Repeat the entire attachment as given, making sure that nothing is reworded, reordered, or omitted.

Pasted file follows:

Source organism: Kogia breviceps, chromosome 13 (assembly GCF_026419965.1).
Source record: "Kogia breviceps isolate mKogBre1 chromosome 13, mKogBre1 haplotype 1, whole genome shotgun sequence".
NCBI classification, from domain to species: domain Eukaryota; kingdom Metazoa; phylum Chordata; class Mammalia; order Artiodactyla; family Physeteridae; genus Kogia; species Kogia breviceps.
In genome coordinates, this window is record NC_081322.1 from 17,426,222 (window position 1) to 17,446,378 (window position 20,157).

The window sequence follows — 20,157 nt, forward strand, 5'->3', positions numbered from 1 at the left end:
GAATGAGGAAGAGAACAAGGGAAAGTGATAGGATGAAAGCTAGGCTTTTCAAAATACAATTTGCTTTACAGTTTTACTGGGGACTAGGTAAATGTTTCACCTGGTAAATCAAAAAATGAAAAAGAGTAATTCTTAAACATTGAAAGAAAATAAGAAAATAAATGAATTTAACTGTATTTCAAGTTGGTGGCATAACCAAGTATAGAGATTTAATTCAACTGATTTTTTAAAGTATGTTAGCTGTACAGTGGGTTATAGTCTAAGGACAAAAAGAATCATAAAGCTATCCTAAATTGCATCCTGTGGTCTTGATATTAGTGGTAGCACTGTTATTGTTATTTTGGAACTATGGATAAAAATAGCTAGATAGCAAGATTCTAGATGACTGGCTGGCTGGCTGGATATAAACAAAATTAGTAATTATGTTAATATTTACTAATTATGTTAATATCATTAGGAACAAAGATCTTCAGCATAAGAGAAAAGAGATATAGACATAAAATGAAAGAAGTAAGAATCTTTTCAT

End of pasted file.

Source organism: Kogia breviceps, chromosome 13 (assembly GCF_026419965.1).
Source record: "Kogia breviceps isolate mKogBre1 chromosome 13, mKogBre1 haplotype 1, whole genome shotgun sequence".
NCBI classification, from domain to species: domain Eukaryota; kingdom Metazoa; phylum Chordata; class Mammalia; order Artiodactyla; family Physeteridae; genus Kogia; species Kogia breviceps.
In genome coordinates, this window is record NC_081322.1 from 17,426,222 (window position 1) to 17,446,378 (window position 20,157).

The window sequence follows — 20,157 nt, forward strand, 5'->3', positions numbered from 1 at the left end:
GAATGAGGAAGAGAACAAGGGAAAGTGATAGGATGAAAGCTAGGCTTTTCAAAATACAATTTGCTTTACAGTTTTACTGGGGACTAGGTAAATGTTTCACCTGGTAAATCAAAAAATGAAAAAGAGTAATTCTTAAACATTGAAAGAAAATAAGAAAATAAATGAATTTAACTGTATTTCAAGTTGGTGGCATAACCAAGTATAGAGATTTAATTCAACTGATTTTTTAAAGTATGTTAGCTGTACAGTGGGTTATAGTCTAAGGACAAAAAGAATCATAAAGCTATCCTAAATTGCATCCTGTGGTCTTGATATTAGTGGTAGCACTGTTATTGTTATTTTGGAACTATGGATAAAAATAGCTAGATAGCAAGATTCTAGATGACTGGCTGGCTGGCTGGATATAAACAAAATTAGTAATTATGTTAATATTTACTAATTATGTTAATATCATTAGGAACAAAGATCTTCAGCATAAGAGAAAAGAGATATAGACATAAAATGAAAGAAGTAAGAATCTTTTCAT